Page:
Weighing In

Government-Funded Health Care Endangers Liberty

Last spring the Arkansas legislature passed a law requiring schools to compute each student’s body mass (using the Body Mass Index, BMI) and record it on report cards. The BMI generates a number based on a person’s height and weight, and is supposed to indicate something about one’s health. However, it’s been criticized for not distinguishing between fat and muscle. A few years ago the government revised the index, and 30 million people woke up overweight. According to the Center for Consumer Freedom (www.consumerfreedom.com/game_fatchart.cfm), the new BMI has these people as overweight or obese: Sylvester Stallone, Arnold Schwarzenegger, Bruce Willis, Michael Jordan, and me (5 feet, 7 inches, and 158 pounds).

For Ideas on Liberty the issue, of course, is not the questionable validity of the BMI; it’s the propriety of a law requiring agents of the state, government teachers, to keep track of the body mass of students who are compelled to attend school.

At FEE it’s our policy not to tell the government how to run its schools. We just think no one should be forced to attend or pay for them. Nevertheless, the Arkansas law is instructive. Education historians have long known that government did not get into education because the private sector couldn’t handle it. The education market was vibrant and accessible to rich and poor in the days before “public education.” Government got itself involved because it was the obvious way to conduct grand social engineering. The American architects of the Prussian-inspired “common school” promised to create a new and improved society—to eradicate crime and sin—by replacing the influence of vicious, slothful parents with that of enlightened state-trained educators. Physical fitness was part of the program, along with a curriculum of social studies that portrays expanding government power as benign and the voluntary sphere as ever threatening.

This matter confirms another warning of those (notably Thomas Szasz) who see danger in the union of health and state. “We are facing a crisis in this country and in Arkansas with obesity,” State Senator Sue Madison said. “I realize this is seeming like a huge invasion of privacy but there is a concern because of the health crisis and to some extent that crisis will be [borne] by the taxpayers in the future.”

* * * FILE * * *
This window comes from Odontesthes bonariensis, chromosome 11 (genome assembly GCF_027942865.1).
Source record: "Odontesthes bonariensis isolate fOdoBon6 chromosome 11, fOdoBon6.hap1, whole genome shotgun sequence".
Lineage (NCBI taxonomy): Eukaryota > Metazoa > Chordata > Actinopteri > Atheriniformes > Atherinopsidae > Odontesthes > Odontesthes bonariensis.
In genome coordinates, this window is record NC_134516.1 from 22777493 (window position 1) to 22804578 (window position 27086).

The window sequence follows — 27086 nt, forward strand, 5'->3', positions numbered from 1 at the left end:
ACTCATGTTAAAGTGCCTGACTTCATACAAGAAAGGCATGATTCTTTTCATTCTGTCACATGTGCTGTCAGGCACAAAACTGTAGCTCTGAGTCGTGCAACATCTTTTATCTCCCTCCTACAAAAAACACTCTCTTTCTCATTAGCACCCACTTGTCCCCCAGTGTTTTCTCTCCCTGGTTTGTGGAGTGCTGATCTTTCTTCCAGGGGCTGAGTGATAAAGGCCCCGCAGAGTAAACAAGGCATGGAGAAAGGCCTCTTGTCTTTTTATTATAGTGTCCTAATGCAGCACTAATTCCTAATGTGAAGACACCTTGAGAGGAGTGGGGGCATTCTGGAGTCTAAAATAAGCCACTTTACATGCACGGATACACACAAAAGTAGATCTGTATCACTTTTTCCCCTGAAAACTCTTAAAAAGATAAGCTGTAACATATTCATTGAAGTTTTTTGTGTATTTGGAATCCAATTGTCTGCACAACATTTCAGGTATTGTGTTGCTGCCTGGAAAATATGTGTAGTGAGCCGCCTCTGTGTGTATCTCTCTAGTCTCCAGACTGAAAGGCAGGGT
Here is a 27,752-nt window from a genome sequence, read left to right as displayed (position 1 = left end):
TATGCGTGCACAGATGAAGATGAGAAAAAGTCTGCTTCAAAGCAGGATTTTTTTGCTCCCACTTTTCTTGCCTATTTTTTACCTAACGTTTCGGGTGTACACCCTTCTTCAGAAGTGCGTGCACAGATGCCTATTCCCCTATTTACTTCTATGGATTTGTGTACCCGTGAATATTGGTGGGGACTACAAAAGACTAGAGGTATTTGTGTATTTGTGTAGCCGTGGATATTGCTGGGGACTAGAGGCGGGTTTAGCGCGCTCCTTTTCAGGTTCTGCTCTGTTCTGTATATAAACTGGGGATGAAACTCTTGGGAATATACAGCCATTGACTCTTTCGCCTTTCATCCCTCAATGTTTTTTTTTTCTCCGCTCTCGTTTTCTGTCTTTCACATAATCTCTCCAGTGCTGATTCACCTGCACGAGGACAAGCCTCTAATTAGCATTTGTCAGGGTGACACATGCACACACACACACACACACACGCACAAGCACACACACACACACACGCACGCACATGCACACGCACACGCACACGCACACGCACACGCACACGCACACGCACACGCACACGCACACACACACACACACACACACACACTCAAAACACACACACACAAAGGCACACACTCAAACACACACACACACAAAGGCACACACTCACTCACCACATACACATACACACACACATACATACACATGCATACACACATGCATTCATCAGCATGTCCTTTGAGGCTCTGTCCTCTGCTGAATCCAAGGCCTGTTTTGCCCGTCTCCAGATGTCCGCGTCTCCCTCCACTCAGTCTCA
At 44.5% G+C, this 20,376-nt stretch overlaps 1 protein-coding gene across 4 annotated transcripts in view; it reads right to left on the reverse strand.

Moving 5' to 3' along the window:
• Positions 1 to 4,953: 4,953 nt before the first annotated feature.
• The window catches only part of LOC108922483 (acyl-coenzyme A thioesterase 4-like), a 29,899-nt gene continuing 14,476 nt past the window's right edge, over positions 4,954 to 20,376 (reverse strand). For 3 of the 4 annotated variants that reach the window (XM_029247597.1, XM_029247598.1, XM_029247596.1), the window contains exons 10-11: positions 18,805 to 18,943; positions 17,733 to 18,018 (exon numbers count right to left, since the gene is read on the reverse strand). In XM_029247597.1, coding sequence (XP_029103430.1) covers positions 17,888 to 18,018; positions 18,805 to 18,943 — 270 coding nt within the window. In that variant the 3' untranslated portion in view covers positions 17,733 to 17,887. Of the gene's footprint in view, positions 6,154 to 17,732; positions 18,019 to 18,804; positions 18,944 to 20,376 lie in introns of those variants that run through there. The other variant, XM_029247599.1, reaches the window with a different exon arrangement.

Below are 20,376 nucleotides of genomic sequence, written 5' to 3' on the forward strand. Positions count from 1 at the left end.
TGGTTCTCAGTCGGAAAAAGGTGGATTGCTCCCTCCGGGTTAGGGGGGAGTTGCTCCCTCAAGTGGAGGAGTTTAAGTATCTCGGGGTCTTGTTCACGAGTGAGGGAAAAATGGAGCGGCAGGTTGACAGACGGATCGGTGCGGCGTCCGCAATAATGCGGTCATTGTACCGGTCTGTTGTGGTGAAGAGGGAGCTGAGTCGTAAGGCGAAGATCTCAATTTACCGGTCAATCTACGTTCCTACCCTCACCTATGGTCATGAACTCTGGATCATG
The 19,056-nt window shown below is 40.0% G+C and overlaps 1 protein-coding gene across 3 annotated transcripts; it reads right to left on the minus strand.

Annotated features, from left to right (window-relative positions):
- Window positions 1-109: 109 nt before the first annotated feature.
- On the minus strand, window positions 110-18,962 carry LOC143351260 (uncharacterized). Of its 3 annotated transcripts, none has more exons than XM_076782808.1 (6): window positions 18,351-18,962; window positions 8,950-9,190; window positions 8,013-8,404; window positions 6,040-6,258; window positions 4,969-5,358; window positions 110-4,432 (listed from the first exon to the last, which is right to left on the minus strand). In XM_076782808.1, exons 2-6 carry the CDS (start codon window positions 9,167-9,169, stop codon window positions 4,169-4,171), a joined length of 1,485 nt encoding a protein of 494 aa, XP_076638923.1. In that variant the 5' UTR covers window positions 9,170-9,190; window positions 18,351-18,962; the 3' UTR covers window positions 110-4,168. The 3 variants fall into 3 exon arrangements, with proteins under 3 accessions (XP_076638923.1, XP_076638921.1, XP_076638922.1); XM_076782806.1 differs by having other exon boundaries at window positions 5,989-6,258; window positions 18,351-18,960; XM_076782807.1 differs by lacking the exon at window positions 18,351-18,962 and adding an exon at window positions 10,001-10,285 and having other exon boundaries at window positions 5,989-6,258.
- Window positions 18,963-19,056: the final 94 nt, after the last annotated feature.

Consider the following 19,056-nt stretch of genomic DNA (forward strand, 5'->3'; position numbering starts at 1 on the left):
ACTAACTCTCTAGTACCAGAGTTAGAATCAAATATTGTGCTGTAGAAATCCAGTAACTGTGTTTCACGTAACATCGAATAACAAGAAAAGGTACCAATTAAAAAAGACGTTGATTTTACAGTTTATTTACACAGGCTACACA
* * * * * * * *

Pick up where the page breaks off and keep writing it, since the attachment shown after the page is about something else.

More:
Everyone who believes that government can pay for medical care without serious consequences for liberty can now take stock. All kinds of restrictions on our freedom and privacy—and all impositions on our children—can be defended as ways to save the taxpayers money. Fiscal responsibility has been enlisted in the cause of statism and collectivism. That was the rationalization for the states’ suits against the tobacco industry. It will be used to justify suits against fast-food restaurants and who knows what else?

The moral: there is no innocuous use of aggressive force.

* * *

Spam may be okay for breakfast, but few people want it flowing into their computers all day. Must we look to government to save us? No, says Christopher Westley.

Ludwig von Mises, in a 1946 reprint, analyzes the effect of the Great German Inflation on business.

For some strange reason, the people who make life-saving drugs are under assault. Doug Bandow asks us to consider what things would be like without the pharmaceutical companies.

When one thinks of Austrian economics one thinks of Ludwig von Mises, the great theorist and an adviser to FEE founder Leonard E. Read. In the second installment of a classic reprint, legendary economic journalist Henry Hazlitt explores the contributions of Mises and later generations of Austrian writers.

The term “rent-seeking” is often used in discussions of public policy from a free-market perspective. Sanford Ikeda contributes a primer on subject.

The U.S. Supreme Court had handed down landmark decisions on affirmative action at state colleges and universities. George Leef provides a tour of the court’s reasoning.

Even though little is known about what causes climate change, an awful lot of people “know” what to do about it. Christopher Lingle advises caution.

A group of critics of laissez faire called themselves “distributists.” Concerned with the insecurities in the marketplace, they offered a philosophy with some surface appeal. Thomas Woods goes beneath the surface.

Columns this month: Richard Ebeling looks back at the German hyperinflation. Robert Higgs examines the federal government’s venture into the shipping industry. Donald Boudreaux looks at population fallacies. Walter Williams praises the social role of profit. And William Thomas, hearing the argument that Africa’s future depends on handouts from wealthy Americans, replies, “It Just Ain’t So!”

This month’s book reviewers meditate on Adam Smith, the income tax, money, and the war on terrorism.

—Sheldon Richman

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